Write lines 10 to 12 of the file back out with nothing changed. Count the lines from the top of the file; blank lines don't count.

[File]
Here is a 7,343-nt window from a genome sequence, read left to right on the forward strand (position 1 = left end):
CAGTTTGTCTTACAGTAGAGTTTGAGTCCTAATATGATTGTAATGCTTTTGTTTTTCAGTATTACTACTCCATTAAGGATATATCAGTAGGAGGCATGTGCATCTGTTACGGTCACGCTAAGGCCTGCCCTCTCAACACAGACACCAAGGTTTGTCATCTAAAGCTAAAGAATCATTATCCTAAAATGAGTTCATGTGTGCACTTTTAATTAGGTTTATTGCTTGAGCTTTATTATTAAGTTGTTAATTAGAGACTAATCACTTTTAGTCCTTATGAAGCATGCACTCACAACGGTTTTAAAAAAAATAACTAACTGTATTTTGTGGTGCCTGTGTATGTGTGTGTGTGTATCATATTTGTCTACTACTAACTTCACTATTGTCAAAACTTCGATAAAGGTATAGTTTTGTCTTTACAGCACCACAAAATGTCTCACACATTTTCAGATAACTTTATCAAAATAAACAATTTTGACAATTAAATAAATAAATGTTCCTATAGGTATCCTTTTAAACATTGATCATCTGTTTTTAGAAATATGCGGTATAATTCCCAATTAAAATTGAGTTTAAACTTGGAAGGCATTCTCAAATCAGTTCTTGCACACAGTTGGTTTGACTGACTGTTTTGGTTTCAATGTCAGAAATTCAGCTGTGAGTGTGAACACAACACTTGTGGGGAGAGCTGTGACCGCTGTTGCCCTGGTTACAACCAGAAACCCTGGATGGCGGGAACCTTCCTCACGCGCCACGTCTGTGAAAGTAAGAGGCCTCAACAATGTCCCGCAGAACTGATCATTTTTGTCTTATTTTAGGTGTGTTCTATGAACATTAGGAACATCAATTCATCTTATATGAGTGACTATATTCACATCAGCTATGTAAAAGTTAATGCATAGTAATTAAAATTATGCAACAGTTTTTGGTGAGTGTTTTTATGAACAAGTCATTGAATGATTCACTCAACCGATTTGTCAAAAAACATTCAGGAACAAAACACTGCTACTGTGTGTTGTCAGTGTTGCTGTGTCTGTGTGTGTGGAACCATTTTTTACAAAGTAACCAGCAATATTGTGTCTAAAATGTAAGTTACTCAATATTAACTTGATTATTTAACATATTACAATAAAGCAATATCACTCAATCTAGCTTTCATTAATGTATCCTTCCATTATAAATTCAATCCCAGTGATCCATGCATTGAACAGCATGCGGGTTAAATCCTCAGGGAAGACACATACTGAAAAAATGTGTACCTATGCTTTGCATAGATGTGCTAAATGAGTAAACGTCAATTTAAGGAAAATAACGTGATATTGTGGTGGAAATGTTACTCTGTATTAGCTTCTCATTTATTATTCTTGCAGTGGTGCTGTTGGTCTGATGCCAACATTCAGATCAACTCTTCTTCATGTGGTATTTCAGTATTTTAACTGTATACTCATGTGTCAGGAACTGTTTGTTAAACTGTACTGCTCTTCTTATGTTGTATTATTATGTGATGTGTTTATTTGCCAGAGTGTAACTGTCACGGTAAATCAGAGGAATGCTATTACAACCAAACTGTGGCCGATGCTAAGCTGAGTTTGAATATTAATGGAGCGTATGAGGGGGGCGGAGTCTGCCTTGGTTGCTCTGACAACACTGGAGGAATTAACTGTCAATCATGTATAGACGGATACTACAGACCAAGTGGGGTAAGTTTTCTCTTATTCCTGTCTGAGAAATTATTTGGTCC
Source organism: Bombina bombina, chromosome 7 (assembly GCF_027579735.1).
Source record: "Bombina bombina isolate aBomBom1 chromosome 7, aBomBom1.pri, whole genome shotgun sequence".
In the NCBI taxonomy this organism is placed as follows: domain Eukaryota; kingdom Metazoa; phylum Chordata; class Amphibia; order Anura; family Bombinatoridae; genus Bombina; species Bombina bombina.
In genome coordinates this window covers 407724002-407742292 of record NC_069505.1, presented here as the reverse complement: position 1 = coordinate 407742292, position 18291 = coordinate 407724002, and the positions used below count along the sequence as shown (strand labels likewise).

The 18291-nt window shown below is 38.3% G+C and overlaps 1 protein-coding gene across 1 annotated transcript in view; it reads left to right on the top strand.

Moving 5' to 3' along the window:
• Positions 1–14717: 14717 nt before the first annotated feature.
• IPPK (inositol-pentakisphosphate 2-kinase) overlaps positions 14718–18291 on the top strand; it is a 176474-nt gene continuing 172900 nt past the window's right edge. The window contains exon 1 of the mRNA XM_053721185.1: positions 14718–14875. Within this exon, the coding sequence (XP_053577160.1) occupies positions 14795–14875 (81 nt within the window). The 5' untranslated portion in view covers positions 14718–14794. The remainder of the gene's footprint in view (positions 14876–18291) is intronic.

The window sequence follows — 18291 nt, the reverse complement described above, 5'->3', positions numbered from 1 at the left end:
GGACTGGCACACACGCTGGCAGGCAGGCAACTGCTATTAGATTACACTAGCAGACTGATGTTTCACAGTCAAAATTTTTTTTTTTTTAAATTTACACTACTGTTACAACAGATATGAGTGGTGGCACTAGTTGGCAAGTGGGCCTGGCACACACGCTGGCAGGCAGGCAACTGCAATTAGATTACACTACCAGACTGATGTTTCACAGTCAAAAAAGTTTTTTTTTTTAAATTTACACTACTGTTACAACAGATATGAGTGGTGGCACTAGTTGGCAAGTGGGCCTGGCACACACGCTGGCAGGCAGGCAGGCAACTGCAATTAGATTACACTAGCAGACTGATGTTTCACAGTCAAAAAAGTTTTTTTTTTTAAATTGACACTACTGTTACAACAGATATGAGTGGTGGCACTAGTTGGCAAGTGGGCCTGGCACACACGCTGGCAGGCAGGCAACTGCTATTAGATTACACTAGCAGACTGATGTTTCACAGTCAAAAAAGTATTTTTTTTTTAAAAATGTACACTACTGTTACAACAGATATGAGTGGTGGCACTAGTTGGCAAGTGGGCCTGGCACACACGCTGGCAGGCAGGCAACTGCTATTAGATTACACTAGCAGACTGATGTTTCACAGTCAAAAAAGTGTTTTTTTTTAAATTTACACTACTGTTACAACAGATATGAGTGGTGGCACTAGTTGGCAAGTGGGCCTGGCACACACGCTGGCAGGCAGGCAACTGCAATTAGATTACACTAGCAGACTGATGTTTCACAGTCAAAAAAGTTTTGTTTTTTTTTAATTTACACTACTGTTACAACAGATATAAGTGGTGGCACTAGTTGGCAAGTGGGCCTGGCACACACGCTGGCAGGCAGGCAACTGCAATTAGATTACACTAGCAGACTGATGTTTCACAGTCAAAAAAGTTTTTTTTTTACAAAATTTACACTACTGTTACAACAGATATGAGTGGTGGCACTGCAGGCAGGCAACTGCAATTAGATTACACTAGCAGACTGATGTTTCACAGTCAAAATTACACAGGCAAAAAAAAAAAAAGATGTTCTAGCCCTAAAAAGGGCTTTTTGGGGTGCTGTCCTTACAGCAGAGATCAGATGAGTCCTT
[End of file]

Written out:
• IPPK (inositol-pentakisphosphate 2-kinase) overlaps positions 14718–18291 on the top strand; it is a 176474-nt gene continuing 172900 nt past the window's right edge. The window contains exon 1 of the mRNA XM_053721185.1: positions 14718–14875. Within this exon, the coding sequence (XP_053577160.1) occupies positions 14795–14875 (81 nt within the window). The 5' untranslated portion in view covers positions 14718–14794. The remainder of the gene's footprint in view (positions 14876–18291) is intronic.

The window sequence follows — 18291 nt, the reverse complement described above, 5'->3', positions numbered from 1 at the left end:
GGACTGGCACACACGCTGGCAGGCAGGCAACTGCTATTAGATTACACTAGCAGACTGATGTTTCACAGTCAAAATTTTTTTTTTTTTAAATTTACACTACTGTTACAACAGATATGAGTGGTGGCACTAGTTGGCAAGTGGGCCTGGCACACACGCTGGCAGGCAGGCAACTGCAATTAGATTACACTACCAGACTGATGTTTCACAGTCAAAAAAGTTTTTTTTTTTAAATTTACACTACTGTTACAACAGATATGAGTGGTGGCACTAGTTGGCAAGTGGGCCTGGCACACACGCTGGCAGGCAGGCAGGCAACTGCAATTAGATTACACTAGCAGACTGATGTTTCACAGTCAAAAAAGTTTTTTTTTTTAAATTGACACTACTGTTACAACAGATATGAGTGGTGGCACTAGTTGGCAAGTGGGCCTGGCACACACGCTGGCAGGCAGGCAACTGCTATTAGATTACACTAGCAGACTGATGTTTCACAGTCAAAAAAGTATTTTTTTTTTAAAAATGTACACTACTGTTACAACAGATATGAGTGGTGGCACTAGTTGGCAAGTGGGCCTGGCACACACGCTGGCAGGCAGGCAACTGCTATTAGATTACACTAGCAGACTGATGTTTCACAGTCAAAAAAGTGTTTTTTTTTAAATTTACACTACTGTTACAACAGATATGAGTGGTGGCACTAGTTGGCAAGTGGGCCTGGCACACACGCTGGCAGGCAGGCAACTGCAATTAGATTACACTAGCAGACTGATGTTTCACAGTCAAAAAAGTTTTGTTTTTTTTTAATTTACACTACTGTTACAACAGATATAAGTGGTGGCACTAGTTGGCAAGTGGGCCTGGCACACACGCTGGCAGGCAGGCAACTGCAATTAGATTACACTAGCAGACTGATGTTTCACAGTCAAAAAAGTTTTTTTTTTACAAAATTTACACTACTGTTACAACAGATATGAGTGGTGGCACTGCAGGCAGGCAACTGCAATTAGATTACACTAGCAGACTGATGTTTCACAGTCAAAATTACACAGGCAAAAAAAAAAAAAGATGTTCTAGCCCTAAAAAGGGCTTTTTGGGGTGCTGTCCTTACAGCAGAGATCAGATGAGTCCTT